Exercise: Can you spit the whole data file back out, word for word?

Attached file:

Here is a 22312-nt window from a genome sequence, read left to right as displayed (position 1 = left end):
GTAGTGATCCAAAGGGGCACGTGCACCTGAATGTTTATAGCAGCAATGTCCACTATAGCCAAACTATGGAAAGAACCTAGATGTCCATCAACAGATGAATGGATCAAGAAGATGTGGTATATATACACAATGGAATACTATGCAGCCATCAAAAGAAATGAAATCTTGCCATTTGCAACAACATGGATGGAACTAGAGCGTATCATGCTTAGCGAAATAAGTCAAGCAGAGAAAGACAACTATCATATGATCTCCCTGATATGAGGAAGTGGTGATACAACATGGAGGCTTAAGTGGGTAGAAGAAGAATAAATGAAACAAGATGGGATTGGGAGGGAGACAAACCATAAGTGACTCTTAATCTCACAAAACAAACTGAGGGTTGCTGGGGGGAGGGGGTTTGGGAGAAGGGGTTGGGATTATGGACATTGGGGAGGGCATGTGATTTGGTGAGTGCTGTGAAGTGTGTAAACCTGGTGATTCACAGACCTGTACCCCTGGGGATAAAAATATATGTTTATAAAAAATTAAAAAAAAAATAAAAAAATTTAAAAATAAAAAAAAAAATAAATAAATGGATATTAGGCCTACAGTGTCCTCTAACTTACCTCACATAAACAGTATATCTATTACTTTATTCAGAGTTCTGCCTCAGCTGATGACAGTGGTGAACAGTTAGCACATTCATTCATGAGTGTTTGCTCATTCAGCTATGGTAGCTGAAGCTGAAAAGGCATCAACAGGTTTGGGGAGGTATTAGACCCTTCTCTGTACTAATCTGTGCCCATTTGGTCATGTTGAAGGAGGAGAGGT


Here is a 22312-nt window from a genome sequence, read left to right as displayed (position 1 = left end):
GTAGTGATCCAAAGGGGCACGTGCACCTGAATGTTTATAGCAGCAATGTCCACTATAGCCAAACTATGGAAAGAACCTAGATGTCCATCAACAGATGAATGGATCAAGAAGATGTGGTATATATACACAATGGAATACTATGCAGCCATCAAAAGAAATGAAATCTTGCCATTTGCAACAACATGGATGGAACTAGAGCGTATCATGCTTAGCGAAATAAGTCAAGCAGAGAAAGACAACTATCATATGATCTCCCTGATATGAGGAAGTGGTGATACAACATGGAGGCTTAAGTGGGTAGAAGAAGAATAAATGAAACAAGATGGGATTGGGAGGGAGACAAACCATAAGTGACTCTTAATCTCACAAAACAAACTGAGGGTTGCTGGGGGGAGGGGGTTTGGGAGAAGGGGTTGGGATTATGGACATTGGGGAGGGCATGTGATTTGGTGAGTGCTGTGAAGTGTGTAAACCTGGTGATTCACAGACCTGTACCCCTGGGGATAAAAATATATGTTTATAAAAAATTAAAAAAAAAATAAAAAAATTTAAAAATAAAAAAAAAAATAAATAAATGGATATTAGGCCTACAGTGTCCTCTAACTTACCTCACATAAACAGTATATCTATTACTTTATTCAGAGTTCTGCCTCAGCTGATGACAGTGGTGAACAGTTAGCACATTCATTCATGAGTGTTTGCTCATTCAGCTATGGTAGCTGAAGCTGAAAAGGCATCAACAGGTTTGGGGAGGTATTAGACCCTTCTCTGTACTAATCTGTGCCCATTTGGTCATGTTGAAGGAGGAGAGGT